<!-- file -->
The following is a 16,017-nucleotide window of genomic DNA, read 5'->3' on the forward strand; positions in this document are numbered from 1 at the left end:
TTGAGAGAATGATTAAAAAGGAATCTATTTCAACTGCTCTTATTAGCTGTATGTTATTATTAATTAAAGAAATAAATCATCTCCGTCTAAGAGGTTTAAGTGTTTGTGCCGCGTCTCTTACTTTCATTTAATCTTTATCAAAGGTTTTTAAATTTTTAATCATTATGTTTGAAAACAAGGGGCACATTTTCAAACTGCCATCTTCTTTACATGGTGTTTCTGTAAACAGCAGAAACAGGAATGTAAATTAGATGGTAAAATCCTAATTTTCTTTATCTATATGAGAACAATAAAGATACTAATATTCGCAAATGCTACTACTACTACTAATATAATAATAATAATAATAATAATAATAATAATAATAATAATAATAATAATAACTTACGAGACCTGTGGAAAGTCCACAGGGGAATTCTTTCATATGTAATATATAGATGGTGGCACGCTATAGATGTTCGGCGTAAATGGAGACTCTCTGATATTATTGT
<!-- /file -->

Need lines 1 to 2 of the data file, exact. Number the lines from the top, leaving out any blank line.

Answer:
The following is a 16,017-nucleotide window of genomic DNA, read 5'->3' on the forward strand; positions in this document are numbered from 1 at the left end:
TTGAGAGAATGATTAAAAAGGAATCTATTTCAACTGCTCTTATTAGCTGTATGTTATTATTAATTAAAGAAATAAATCATCTCCGTCTAAGAGGTTTAAGTGTTTGTGCCGCGTCTCTTACTTTCATTTAATCTTTATCAAAGGTTTTTAAATTTTTAATCATTATGTTTGAAAACAAGGGGCACATTTTCAAACTGCCATCTTCTTTACATGGTGTTTCTGTAAACAGCAGAAACAGGAATGTAAATTAGATGGTAAAATCCTAATTTTCTTTATCTATATGAGAACAATAAAGATACTAATATTCGCAAATGCTACTACTACTACTAATATAATAATAATAATAATAATAATAATAATAATAATAATAATAATAATAATAACTTACGAGACCTGTGGAAAGTCCACAGGGGAATTCTTTCATATGTAATATATAGATGGTGGCACGCTATAGATGTTCGGCGTAAATGGAGACTCTCTGATATTATTGT